This week, TCS+ hosted a talk by Greg Valiant via a Google+ hangout. Valiant gave a talk on his work with brother, Paul, on an efficient estimator for entropy and support size of an unknown probability distribution requiring only O(n/log n) samples, where n is a bound on the support size of the distribution. This work diverges from the existing literature by demonstrating that the estimate can be obtained with a concrete linear program; an algorithm which outputs a distribution very similar to the unknown distribution with respect to certain statistical properties.
A second problem tackled algorithmically by the Valiants is the lower bound on sample size. Namely, they show that no algorithm on o(n/log n) samples can estimate these properties up to a small additive constant. The lower bound relies on two multivariate central limit theorems; one with respect to the earthmover distance and which lies foundation for the second, under L1 distance. (Earthmover distance is also known as the Wasserstein distance. This work on estimating unknown distributions is my first encounter with earthmover distance, and I must say I hope this metric – not only for the nomenclature – catches on!) The earthmover distance CLT is proved with Stein’s method. Using Stein’s method for central limit theorems has gained recent popularity as a powerful tool for showing convergence to a particular distribution. As Valiant himself explains, it is a way to “deal with strange settings gracefully.” Stein’s method is noteworthy in itself, and I would like to devote a few words on its behalf.
The Stein continuity theorem states that a sequence of real random variables with uniformly bounded second moment, Xn, converges to the standard normal distribution N(0,1) exactly when E[f'(Xn) – Xnf(Xn)] converges to 0. Here, f : R → R is continuously differentiable and both f, f’ are bounded. In its bare form, this theorem can be used to give Berry-Esséen-type bounds, and in fact, as noted in the wonderful blog post of Terry Tao on the central limit theorem, it can be used to prove the full Berry-Esséen theorem. In his 1991 article, Götze uses Stein’s method to derive such a multivariate CLT bound for the class of Borel convex subsets of Rk. His basic strategy for estimating the “distance” in expectation of two probability measures (nicely outlined in a technical report by Rabi Bhattacharya and Susan Holmes) is:
- find an invertible map L which maps functions in the space to the null space of the mean of one of the distributions
- find a perturbation of L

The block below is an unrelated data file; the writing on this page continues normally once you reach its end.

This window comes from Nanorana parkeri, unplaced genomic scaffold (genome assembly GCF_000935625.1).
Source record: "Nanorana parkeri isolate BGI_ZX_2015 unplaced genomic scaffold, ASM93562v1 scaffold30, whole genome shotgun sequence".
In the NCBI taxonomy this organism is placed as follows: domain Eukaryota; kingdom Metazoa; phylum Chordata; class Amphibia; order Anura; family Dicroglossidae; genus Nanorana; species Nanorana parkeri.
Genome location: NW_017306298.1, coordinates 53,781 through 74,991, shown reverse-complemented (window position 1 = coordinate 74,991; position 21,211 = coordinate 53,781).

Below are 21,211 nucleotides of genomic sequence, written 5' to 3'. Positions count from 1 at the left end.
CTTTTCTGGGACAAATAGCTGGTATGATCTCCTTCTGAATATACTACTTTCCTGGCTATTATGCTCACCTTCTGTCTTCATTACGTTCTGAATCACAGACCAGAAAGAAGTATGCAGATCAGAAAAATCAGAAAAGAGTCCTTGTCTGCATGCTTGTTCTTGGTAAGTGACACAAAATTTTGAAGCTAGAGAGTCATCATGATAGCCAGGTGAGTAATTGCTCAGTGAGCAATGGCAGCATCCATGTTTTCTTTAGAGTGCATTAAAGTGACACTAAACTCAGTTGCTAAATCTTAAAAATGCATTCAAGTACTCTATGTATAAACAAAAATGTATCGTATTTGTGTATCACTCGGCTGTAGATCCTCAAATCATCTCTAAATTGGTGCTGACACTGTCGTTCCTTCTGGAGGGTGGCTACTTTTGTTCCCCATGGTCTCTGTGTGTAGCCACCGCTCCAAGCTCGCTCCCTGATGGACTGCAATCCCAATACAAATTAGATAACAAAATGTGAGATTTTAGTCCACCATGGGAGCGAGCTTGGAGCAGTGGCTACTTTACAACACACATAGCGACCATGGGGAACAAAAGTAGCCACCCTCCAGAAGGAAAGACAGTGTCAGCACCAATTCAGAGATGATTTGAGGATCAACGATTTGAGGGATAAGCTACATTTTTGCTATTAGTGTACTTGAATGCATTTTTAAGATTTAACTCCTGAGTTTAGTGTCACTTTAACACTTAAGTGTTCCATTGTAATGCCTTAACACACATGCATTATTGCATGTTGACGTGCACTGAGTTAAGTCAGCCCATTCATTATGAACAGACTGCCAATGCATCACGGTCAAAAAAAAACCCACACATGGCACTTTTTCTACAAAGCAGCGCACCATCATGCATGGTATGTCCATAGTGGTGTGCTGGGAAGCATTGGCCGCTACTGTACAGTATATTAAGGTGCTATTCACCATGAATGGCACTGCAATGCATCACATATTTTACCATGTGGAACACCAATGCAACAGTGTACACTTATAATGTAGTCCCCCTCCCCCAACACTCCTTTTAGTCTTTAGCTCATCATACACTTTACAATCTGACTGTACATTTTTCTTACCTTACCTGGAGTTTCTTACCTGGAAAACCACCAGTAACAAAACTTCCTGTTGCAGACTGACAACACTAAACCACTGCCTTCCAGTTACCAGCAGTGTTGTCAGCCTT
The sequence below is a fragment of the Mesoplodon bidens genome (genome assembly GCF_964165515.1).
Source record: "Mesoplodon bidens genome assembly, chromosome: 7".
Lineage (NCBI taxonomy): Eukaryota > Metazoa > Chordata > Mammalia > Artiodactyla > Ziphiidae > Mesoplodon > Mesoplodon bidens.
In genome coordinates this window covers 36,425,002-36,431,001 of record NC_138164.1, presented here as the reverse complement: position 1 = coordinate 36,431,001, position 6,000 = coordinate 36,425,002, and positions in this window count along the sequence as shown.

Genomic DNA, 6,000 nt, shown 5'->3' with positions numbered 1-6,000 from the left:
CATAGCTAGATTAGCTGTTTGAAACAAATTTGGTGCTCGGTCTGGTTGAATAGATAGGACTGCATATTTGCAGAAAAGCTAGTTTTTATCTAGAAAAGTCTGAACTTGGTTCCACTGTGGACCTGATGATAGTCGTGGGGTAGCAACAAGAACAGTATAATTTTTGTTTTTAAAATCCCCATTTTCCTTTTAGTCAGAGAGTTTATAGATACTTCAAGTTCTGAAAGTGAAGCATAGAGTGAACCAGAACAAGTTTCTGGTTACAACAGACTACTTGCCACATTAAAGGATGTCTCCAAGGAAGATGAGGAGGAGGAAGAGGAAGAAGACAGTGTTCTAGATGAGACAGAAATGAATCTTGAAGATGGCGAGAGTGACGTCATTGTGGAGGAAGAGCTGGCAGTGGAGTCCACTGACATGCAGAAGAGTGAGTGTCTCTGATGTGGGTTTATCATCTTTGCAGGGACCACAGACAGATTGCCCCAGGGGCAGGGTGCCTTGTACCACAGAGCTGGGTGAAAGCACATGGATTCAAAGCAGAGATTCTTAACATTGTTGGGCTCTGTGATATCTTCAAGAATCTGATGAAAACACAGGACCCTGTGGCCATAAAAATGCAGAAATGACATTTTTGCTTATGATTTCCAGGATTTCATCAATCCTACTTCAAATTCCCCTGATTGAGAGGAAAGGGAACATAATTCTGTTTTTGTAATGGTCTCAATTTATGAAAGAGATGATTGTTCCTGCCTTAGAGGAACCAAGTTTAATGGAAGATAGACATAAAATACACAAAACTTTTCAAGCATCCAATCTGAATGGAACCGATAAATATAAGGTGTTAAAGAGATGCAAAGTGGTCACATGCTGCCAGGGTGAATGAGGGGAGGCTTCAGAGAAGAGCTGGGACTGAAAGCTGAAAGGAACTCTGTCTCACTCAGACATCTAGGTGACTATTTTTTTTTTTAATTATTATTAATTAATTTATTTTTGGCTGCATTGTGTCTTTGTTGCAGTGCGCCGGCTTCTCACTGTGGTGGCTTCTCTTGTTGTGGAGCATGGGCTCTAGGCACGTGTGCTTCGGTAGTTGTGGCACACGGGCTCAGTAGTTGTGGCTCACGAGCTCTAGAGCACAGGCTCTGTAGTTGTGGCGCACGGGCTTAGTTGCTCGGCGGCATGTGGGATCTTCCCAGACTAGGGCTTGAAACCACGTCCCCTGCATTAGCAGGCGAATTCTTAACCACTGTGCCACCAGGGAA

- estimate the distance of distributions by the expected change of L to its perturbation
This algorithmic approach is immediately appealing to me as a computer scientist, and introduces some new ways to think about central limit theorems. Valiant, for example, uses an inspired process to show that a distribution is (nearly) Gaussian. The basic idea behind this approach is to transform unusual or unfamiliar random variables into the multivariate Gaussian by a process of adding noise and rescaling a well-behaved set of test functions. At a high level, Valiant presents this procedure for showing a distribution is close to Gaussian (or any other distribution):
- find a transformation for which the Gaussian is a fixed point
- apply this transformation to your test functions
- look at the change incurred: if no change, the distribution is close to Gaussian/if big change, the distribution is far from Gaussian
We avoid working with the strange distribution by simulating a transformation on carefully chosen test functions.
Valiant’s application of the approach illustrates the versatility of Stein’s method, and its beauty in an algorithmic form. In my opinion, this is a tool that will be of great use to the computer science community because of its elegance and simplicity. And the fact that it prevents fussing around with messy random variables cannot be ignored.
As a closing note, I wanted to comment on the format of the talk. Promptly at 10am PST on Wednesday morning, I and a few other students and faculty met in a conference room where a laptop was hooked up to the projector and lights were dimmed to watch Greg Valiant and a number of other faculty, groups, and perhaps just enthusiasts appropriately outfitted with headsets and coffee mugs, projected onto tiny cells on the screen before us. These cells surrounded the slides accompanying the talk so that the observer had an up-close view of the speaker and attendees. Those who were added to the hangout could interact with verbal questions, and those who missed out on G+ seats were able to contribute with comments. While the scenario was initially jarring, as the talk progressed it became evident that an air of casualness was cast. Something about being seated at your own desk, behind the security of a webcam and a screen, really encourages relaxation and interaction at a comfortable pace. The talk, now posted on YouTube, for instance, spanned a full hour and a half, while the G+ event was scheduled to last only an hour. The talk in no way felt dragged out or verbose, merely paced and relaxed. Further, the recorded stream is now immortalized (for the time being) on YouTube, so the viewer has the freedom to revisit any part of the talk later on. I think this is a trend that will gain some momentum in the future. Following in the footsteps of online open courseware, online venues such as these make important talks available to the general public, and yet maintains the caliber (sanctity) of the talk. I look forward to tuning into some TCS+ streams in the coming weeks!